There is a power value 60mW, but no mention of what values were used to arrive at that other than ambient temperature(which does not seem rather helpful).

It seems like the consensus is to just force Ohm's Law to work.  Since the resistors can be measured for resistance and the current and voltage can be measured any discrepancy is just shrugged off as  equivalent resistance so the Ohm's Law formula is happy.

Since LarryD has been quite sporting in trying to answer my repetitive non-understanding of all this I will attempt to try and answer the four questions posed to me.
Quote
1. How much resistance does a 1N4007 diode have when it is forward biased?
2. When it is reversed biased?
3. How much resistance does a fresh 9 volt carbon battery have?
4. What is the total circuit resistance in the schematic below. Itot = 106.67ma
1. Using this datasheet the diode has a forward voltage of 1V @ 1A. 
R=V/I so 1 ohm
Though I figure that is incorrect. Since the same logic would not work in circuit 3 example from my last set of circuits. Using values from that example of Vf of 2V and a circuit current of 13.6mA I get 147 ohms for the LED in the circuit, not the 226 you said. 

2. DS says reverse bias voltage is 700V  RMS(not sure what that means) and only reverse current value I see is at peak of 5uA.  The 700V 70% of the peak reverse bias voltage listed at 1000V, no idea if that relationship also works for current but maybe it does so non-peak current of .0035A.  So 700/.0035 = 200k ohms.

3. No ideas how to even begin to calculate that.  Assume manufacturing discrepancies play a huge role.
Reading though this I am going to say 35Ω

4. I am going to say it cannot be determined.  What if there was an 8.2V battery under the box?


larryd

The questions were loaded.
1. How much resistance does a 1N4007 diode have when it is forward biased?
Like a LED, you really cannot say for sure what the resistance is.
If you were told what the current flow was then you might use ohms law to calculate an equivalent resistance.
But you weren't, the best answer is as you did, make some assumptions.
Full points for using the data sheet and basing your answer on quoted voltage to current characteristics.

2. When it is reversed biased?
This is a bit tricky.
A reversed biased diode has all the applied voltage dropped across it.
As you pointed out there is a reversed biased leakage value on the data sheet.
This is 5uA at the DC Blocking Voltage, for a 1N4007 this is 1000VDC.
You could say the reversed biased resistance was 1000V/5uA = 200,000,000 ohms = 200Meg
That is, an equivalent resistance of 200Meg at the rated PRV (peak reverse voltage).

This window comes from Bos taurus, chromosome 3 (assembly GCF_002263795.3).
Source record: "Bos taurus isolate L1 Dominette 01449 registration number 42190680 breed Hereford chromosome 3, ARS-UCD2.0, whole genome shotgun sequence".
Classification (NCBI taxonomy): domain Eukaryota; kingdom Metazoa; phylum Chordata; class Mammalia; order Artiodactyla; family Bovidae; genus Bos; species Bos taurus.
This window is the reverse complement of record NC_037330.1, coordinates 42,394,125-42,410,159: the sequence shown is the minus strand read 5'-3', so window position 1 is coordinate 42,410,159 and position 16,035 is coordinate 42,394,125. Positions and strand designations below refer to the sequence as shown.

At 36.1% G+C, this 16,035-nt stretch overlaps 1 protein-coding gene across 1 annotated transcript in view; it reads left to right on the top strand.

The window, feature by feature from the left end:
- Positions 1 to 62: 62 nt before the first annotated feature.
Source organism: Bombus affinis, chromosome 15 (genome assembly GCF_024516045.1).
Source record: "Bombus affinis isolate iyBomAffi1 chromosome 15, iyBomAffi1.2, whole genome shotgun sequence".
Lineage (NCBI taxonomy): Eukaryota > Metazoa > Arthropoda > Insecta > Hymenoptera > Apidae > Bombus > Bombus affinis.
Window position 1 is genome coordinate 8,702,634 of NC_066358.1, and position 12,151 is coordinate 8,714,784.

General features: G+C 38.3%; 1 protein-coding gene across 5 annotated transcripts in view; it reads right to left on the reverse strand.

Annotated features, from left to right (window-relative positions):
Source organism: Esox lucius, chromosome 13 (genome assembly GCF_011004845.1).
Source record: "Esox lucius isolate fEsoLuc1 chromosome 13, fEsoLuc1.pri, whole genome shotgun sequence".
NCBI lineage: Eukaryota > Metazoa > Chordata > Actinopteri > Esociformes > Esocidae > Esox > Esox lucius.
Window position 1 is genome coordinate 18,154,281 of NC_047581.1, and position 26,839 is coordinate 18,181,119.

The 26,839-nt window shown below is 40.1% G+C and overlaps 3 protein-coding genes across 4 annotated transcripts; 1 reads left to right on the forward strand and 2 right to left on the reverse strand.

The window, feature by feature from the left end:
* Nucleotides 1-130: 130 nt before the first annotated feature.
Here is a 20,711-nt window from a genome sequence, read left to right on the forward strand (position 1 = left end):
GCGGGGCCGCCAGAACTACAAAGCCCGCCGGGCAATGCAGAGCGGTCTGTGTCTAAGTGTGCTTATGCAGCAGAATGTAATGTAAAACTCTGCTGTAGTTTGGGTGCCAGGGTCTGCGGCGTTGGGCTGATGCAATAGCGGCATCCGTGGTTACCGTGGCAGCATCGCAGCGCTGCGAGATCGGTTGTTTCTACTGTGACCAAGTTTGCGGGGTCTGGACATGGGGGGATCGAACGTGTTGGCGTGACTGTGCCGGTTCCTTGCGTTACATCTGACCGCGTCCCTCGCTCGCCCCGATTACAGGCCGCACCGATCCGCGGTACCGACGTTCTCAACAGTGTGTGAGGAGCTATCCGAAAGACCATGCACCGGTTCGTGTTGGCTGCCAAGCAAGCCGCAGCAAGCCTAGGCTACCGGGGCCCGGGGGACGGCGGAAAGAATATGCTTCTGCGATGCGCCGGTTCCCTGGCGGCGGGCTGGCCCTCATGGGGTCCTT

In practice, at 5V, a reversed biased 1N4007 has a leakage current of zero amps.
(I know this from experience)
5V/0A = infinite (for all intents and purposes)

3. How much resistance does a fresh 9 volt carbon battery have?
The point here is, we sometimes miss the fact that an electronic device may have resistance.
Ex: a capacitor has an ESR (effective series resistance) .
Note: as a battery is discharged the internal resistance goes up leaving less voltage for the load.
Full points.

4. What is the total circuit resistance in the schematic below? Itot = 106.67ma
Back to the box.
With the applied voltage of 5V and a total current of 106.67mA your equivalent total resistance would be 5/160.67mA = 46.7 ohms.
At best, if all the 150 ohm resistors were in parallel this would give you 150/5 = 30 ohms leaving 16.7 inside the box.

Click the LINK below the drawing to see what was in the box.

Some conclusions:
- There is a difference between equivalent resistance and resistance.
- Equivalent resistance can vary as circuit conditions change where resistance will not.
- Data sheets are important!
- Measurements may be necessary to dissect a circuit which quite often is a black box to the technician.
- It appears, you have quick mind and you will do well in electronics!

Edit:
Let's say there was a LED in the box instead of the 1.8 volt battery and the LED forward voltage drop was 1.8V.
It would be correct to say the power dissipated by the LED would be W=1.8v X 106.67mA = 190mW.
If this was a 16.7 ohm resistor it would also dissipate the same 190mW.
The power calculation is valid maybe you can considered the equivalent resistance calculation as valid ;)



No technical PMs.
If you are asked a question, please respond with an answer.
If you are asked for more information, please supply it.
If you need clarification, ask for help.

dwightthinker

The reason they don't have voltage to resistance plots is because it
is more useful to have voltage to current plots.
As I said, with such a plot, one can draw a linear resistance
load line to see what resistance is best at some driving voltage.
Knowing the resistance at any particular current is just looking at the
plot and applying ohms law.
Knowing the resistance at any one current or voltage is of little use
at predicting what it will be at any other current or voltage.
Take the time to learn what a "load line" is and it will start to make sense.

A LED diode is not a silicon 1N4007 rectifier diode. Why would you expect its
voltage/current curve to match an LED diode. They are made from
completely different materials.
They do look some what similar but don't match.
Why would you think that 1V at 1A is not 1 ohms. It always is in
my book. A 1N4007 has little that is similar to a LED other than
they are both a type of diode. Silicon diodes do emit light though.
It is a 10.5 microns as I recall ( in the lower infrared band someplace ).
Dwight


Paul__B

I think what is making this so difficult for me to grasp is there is no mention of resistance really on LED datasheets.  
If it (the LED) had  resistance characteristics  why is there no graph of resistance vs voltages beyond Vf?
Because while we are discussing the finer conceptual points of ESR or "effective series resistance" and that only because you mentioned it, that is basically irrelevant to the practical operation of a LED.

There are two ways of operation of an LED.  Either you calculate, knowing the approximate voltage drop of the LED, the value of a series resistance corresponding to the specified current and your particular supply voltage, or else you design a circuit to regulate the current over a very wide range of applied voltages, so that the current will be as specified under all conditions.  For either of these, it is only required to know the specified (actually, maximum) current for the LED, and its usual voltage drop in operation.

Therefore those are the only (electrical) things specified in the datasheet.

Paulcet

Another reason you can not apply Ohm's law to LED (and other devices) directly, is because Ohm's law is linear and LED are non-linear

Paul__B

#29
Feb 01, 2016, 10:32 pm Last Edit: Feb 01, 2016, 10:40 pm by Paul__B Reason: Too good to pass up the pun!
It's not about Ohm's law at all, it is about understanding the nature of the component, so Ohm's law is irrelevant.

Ohm's law applies perfectly well to calculating the resistor when you follow the correct procedure.

Go Up